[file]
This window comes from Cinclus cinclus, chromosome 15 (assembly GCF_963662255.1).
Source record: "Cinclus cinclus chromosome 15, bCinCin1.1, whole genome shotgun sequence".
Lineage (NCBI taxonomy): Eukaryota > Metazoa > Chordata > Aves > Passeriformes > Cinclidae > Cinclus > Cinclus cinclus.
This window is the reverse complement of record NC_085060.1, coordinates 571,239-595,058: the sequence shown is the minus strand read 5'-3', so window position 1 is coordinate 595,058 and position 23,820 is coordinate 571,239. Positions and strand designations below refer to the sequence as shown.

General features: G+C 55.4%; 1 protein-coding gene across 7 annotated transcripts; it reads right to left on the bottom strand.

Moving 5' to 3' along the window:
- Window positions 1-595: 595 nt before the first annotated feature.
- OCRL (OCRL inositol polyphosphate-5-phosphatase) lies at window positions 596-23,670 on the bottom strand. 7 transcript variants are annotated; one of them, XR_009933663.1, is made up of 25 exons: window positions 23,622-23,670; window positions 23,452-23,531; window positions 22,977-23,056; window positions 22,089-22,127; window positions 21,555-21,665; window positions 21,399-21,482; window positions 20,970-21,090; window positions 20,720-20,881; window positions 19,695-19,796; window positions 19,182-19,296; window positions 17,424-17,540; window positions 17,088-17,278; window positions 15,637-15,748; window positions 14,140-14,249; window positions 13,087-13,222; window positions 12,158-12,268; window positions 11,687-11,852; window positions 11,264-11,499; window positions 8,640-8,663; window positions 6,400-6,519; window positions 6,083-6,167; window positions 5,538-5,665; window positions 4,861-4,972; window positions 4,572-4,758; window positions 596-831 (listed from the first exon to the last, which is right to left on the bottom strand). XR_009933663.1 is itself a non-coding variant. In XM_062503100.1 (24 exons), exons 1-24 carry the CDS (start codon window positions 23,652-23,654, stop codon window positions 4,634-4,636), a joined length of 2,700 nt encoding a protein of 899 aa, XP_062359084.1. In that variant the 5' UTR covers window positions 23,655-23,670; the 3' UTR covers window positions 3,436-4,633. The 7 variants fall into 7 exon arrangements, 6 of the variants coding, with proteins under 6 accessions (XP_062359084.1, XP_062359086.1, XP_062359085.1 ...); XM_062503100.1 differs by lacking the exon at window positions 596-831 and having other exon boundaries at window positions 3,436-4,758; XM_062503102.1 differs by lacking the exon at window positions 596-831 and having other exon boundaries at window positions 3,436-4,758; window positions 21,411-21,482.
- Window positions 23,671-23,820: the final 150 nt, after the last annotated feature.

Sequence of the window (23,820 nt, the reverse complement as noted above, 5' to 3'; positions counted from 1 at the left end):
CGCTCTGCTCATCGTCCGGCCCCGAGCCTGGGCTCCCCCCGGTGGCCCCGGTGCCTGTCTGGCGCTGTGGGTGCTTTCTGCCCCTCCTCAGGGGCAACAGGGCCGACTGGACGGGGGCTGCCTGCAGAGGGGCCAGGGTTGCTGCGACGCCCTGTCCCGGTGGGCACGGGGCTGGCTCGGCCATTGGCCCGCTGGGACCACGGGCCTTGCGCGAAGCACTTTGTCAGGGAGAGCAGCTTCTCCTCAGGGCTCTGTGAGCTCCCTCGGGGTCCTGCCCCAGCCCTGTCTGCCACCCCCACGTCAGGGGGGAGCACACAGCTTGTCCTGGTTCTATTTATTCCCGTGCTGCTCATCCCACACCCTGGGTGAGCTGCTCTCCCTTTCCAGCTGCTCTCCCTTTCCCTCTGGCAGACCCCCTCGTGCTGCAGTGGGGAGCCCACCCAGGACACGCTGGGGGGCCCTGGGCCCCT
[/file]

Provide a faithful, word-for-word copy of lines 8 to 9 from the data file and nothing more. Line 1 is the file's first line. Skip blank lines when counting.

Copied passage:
- OCRL (OCRL inositol polyphosphate-5-phosphatase) lies at window positions 596-23,670 on the bottom strand. 7 transcript variants are annotated; one of them, XR_009933663.1, is made up of 25 exons: window positions 23,622-23,670; window positions 23,452-23,531; window positions 22,977-23,056; window positions 22,089-22,127; window positions 21,555-21,665; window positions 21,399-21,482; window positions 20,970-21,090; window positions 20,720-20,881; window positions 19,695-19,796; window positions 19,182-19,296; window positions 17,424-17,540; window positions 17,088-17,278; window positions 15,637-15,748; window positions 14,140-14,249; window positions 13,087-13,222; window positions 12,158-12,268; window positions 11,687-11,852; window positions 11,264-11,499; window positions 8,640-8,663; window positions 6,400-6,519; window positions 6,083-6,167; window positions 5,538-5,665; window positions 4,861-4,972; window positions 4,572-4,758; window positions 596-831 (listed from the first exon to the last, which is right to left on the bottom strand). XR_009933663.1 is itself a non-coding variant. In XM_062503100.1 (24 exons), exons 1-24 carry the CDS (start codon window positions 23,652-23,654, stop codon window positions 4,634-4,636), a joined length of 2,700 nt encoding a protein of 899 aa, XP_062359084.1. In that variant the 5' UTR covers window positions 23,655-23,670; the 3' UTR covers window positions 3,436-4,633. The 7 variants fall into 7 exon arrangements, 6 of the variants coding, with proteins under 6 accessions (XP_062359084.1, XP_062359086.1, XP_062359085.1 ...); XM_062503100.1 differs by lacking the exon at window positions 596-831 and having other exon boundaries at window positions 3,436-4,758; XM_062503102.1 differs by lacking the exon at window positions 596-831 and having other exon boundaries at window positions 3,436-4,758; window positions 21,411-21,482.
- Window positions 23,671-23,820: the final 150 nt, after the last annotated feature.